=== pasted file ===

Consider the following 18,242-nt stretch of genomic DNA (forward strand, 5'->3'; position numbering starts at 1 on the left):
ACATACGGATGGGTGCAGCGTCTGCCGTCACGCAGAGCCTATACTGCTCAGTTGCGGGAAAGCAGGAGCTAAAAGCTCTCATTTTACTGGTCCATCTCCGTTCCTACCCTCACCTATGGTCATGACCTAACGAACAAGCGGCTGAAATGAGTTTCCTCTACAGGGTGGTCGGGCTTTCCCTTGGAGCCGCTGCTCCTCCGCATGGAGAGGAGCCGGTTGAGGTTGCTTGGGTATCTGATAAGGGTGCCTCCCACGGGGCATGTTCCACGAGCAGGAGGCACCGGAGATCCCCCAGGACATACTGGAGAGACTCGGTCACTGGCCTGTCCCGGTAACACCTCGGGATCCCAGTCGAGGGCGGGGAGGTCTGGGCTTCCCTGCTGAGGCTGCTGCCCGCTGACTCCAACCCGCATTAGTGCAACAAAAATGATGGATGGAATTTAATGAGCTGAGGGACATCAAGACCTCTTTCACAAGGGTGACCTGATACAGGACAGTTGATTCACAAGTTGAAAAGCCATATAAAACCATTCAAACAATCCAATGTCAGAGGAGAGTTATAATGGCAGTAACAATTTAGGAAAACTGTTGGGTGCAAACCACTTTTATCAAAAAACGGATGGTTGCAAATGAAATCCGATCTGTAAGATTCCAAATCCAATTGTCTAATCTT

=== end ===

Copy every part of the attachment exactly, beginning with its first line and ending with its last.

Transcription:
Consider the following 18,242-nt stretch of genomic DNA (forward strand, 5'->3'; position numbering starts at 1 on the left):
ACATACGGATGGGTGCAGCGTCTGCCGTCACGCAGAGCCTATACTGCTCAGTTGCGGGAAAGCAGGAGCTAAAAGCTCTCATTTTACTGGTCCATCTCCGTTCCTACCCTCACCTATGGTCATGACCTAACGAACAAGCGGCTGAAATGAGTTTCCTCTACAGGGTGGTCGGGCTTTCCCTTGGAGCCGCTGCTCCTCCGCATGGAGAGGAGCCGGTTGAGGTTGCTTGGGTATCTGATAAGGGTGCCTCCCACGGGGCATGTTCCACGAGCAGGAGGCACCGGAGATCCCCCAGGACATACTGGAGAGACTCGGTCACTGGCCTGTCCCGGTAACACCTCGGGATCCCAGTCGAGGGCGGGGAGGTCTGGGCTTCCCTGCTGAGGCTGCTGCCCGCTGACTCCAACCCGCATTAGTGCAACAAAAATGATGGATGGAATTTAATGAGCTGAGGGACATCAAGACCTCTTTCACAAGGGTGACCTGATACAGGACAGTTGATTCACAAGTTGAAAAGCCATATAAAACCATTCAAACAATCCAATGTCAGAGGAGAGTTATAATGGCAGTAACAATTTAGGAAAACTGTTGGGTGCAAACCACTTTTATCAAAAAACGGATGGTTGCAAATGAAATCCGATCTGTAAGATTCCAAATCCAATTGTCTAATCTT